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Arts & Culture

BPO remembers former Pops conductor Marvin Hamlisch


The Buffalo Philharmonic Orchestra says it is shocked and saddened to learn of the sudden death of composer Marvin Hamlisch.  

Hamlisch collapsed and died Monday after a brief illness in Los Angeles. He was 68. 

Hamlisch served as the BPO Pops music conductor from 2003 to 2007.   The orchestra's marketing and communications director Susan Schwartz says Hamlisch excelled in pops music.

"The pops music repertoire was his niche. This is where he did his best work," said Schwartz. "He could write for the stage, he could write for film, he could write for orchestras. He did a wonderful job."

Schwartz says Hamlisch was well-known to Buffalonians.

"He was very popular. He made a lot of great friends while he was here in Buffalo. The audiences loved him and they knew they could count on him for very high quality performances and a great time," Schwartz said.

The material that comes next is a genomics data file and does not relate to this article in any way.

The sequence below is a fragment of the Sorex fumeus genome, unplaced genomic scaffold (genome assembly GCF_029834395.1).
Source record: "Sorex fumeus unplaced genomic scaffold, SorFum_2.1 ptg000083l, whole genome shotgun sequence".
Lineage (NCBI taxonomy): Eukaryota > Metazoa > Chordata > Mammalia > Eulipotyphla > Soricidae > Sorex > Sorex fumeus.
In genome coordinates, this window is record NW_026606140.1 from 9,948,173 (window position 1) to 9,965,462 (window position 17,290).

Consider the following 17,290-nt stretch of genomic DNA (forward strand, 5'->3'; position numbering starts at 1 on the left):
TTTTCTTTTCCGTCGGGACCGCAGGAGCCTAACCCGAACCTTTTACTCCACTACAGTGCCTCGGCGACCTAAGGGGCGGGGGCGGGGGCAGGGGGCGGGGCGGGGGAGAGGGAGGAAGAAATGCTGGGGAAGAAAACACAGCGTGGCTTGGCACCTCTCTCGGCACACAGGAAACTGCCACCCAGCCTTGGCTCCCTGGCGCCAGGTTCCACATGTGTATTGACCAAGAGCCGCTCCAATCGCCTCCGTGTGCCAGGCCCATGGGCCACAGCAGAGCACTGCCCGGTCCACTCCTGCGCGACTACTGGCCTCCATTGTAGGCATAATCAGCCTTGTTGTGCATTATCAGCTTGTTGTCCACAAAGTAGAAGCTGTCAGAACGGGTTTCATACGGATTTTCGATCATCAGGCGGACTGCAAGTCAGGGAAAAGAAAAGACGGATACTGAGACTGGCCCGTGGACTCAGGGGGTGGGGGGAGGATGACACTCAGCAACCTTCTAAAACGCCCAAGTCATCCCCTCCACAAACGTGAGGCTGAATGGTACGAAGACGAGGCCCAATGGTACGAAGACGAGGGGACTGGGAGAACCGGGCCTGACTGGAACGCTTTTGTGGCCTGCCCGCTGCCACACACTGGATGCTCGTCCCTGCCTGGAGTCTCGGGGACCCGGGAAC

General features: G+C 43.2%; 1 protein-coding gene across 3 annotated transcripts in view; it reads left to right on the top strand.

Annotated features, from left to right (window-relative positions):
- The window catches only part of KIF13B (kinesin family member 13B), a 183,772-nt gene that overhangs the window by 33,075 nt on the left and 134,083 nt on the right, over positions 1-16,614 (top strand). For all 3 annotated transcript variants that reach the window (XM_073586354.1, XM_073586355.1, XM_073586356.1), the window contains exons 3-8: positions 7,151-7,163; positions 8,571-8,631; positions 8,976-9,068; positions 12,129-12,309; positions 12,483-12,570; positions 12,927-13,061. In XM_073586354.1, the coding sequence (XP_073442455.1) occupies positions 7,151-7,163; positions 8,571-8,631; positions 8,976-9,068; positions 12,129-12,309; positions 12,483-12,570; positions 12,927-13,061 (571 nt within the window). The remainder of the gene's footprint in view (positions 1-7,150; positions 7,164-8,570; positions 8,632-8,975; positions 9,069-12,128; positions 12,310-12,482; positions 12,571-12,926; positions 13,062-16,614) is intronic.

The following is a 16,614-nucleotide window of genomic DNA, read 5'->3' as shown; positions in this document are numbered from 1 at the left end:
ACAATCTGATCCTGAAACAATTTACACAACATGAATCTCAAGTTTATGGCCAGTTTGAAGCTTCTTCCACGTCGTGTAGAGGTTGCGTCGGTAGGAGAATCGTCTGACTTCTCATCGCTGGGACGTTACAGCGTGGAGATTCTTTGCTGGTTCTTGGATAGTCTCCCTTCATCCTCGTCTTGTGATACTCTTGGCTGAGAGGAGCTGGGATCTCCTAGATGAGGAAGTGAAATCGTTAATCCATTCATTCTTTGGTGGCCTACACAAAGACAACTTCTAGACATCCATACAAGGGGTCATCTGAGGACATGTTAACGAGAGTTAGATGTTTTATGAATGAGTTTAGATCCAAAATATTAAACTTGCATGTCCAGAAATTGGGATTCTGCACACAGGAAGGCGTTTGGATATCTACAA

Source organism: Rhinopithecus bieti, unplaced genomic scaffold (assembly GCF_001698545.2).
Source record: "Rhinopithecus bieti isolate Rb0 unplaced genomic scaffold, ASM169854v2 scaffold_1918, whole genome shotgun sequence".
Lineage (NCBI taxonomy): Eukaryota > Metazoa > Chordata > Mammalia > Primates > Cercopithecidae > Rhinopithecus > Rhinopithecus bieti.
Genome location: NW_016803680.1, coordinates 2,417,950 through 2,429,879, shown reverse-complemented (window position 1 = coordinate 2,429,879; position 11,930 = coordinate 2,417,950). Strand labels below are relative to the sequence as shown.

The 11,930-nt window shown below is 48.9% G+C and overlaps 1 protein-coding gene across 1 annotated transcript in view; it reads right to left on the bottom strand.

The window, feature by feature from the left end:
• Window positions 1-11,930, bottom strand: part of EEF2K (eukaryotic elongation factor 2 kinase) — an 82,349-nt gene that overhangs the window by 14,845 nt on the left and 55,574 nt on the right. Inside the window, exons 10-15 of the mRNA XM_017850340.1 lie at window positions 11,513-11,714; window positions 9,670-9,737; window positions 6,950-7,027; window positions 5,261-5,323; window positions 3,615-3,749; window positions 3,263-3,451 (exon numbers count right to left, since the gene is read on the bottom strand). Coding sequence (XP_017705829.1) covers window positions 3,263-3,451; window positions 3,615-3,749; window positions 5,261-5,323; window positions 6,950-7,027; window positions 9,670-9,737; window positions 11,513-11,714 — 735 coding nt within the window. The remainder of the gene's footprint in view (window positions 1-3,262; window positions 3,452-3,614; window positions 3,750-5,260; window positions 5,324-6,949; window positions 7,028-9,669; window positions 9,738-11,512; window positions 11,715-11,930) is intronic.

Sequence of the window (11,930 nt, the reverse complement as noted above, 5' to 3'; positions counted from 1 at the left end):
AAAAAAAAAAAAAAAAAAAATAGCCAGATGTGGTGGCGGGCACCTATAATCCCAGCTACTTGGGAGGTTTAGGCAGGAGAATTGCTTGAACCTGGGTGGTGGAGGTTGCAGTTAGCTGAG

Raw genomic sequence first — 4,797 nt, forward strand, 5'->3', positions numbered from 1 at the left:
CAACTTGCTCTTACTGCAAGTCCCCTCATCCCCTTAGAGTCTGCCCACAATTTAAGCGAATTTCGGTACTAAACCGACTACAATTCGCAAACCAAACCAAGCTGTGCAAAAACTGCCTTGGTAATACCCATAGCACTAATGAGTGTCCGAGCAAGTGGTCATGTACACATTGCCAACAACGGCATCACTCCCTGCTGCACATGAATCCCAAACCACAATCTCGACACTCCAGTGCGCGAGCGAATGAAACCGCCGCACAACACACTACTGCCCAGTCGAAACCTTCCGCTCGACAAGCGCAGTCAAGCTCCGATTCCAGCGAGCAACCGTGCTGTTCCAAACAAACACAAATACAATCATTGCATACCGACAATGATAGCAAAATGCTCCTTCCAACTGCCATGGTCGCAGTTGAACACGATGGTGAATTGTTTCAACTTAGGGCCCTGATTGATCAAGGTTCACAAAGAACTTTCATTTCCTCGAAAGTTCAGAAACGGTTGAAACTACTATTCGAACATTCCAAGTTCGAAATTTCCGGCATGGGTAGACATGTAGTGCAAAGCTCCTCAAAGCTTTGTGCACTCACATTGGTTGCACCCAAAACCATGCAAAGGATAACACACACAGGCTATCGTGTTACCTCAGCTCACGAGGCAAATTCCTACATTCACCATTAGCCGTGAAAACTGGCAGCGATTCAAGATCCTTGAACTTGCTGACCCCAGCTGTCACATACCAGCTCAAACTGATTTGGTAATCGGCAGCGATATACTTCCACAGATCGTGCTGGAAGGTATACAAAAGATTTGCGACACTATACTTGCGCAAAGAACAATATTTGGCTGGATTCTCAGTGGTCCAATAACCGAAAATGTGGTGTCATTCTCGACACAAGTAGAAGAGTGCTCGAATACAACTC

"He could put things together in unusual ways, in ways audiences really loved."

The BPO's executive director Dan Hart, who worked with Hamlisch, calls the composer a "true musical genius" with "amazing talents."

Music Director JoAnn Falletta is out of town and could not be reached for comment.

Hamlisch won both a Tony and the Pulitzer Prize in 1975 for the long-running Broadway show A Chorus Line.   He composed more than 40 film scores, including Sophie's Choice, Ordinary People,  and The Way We Were.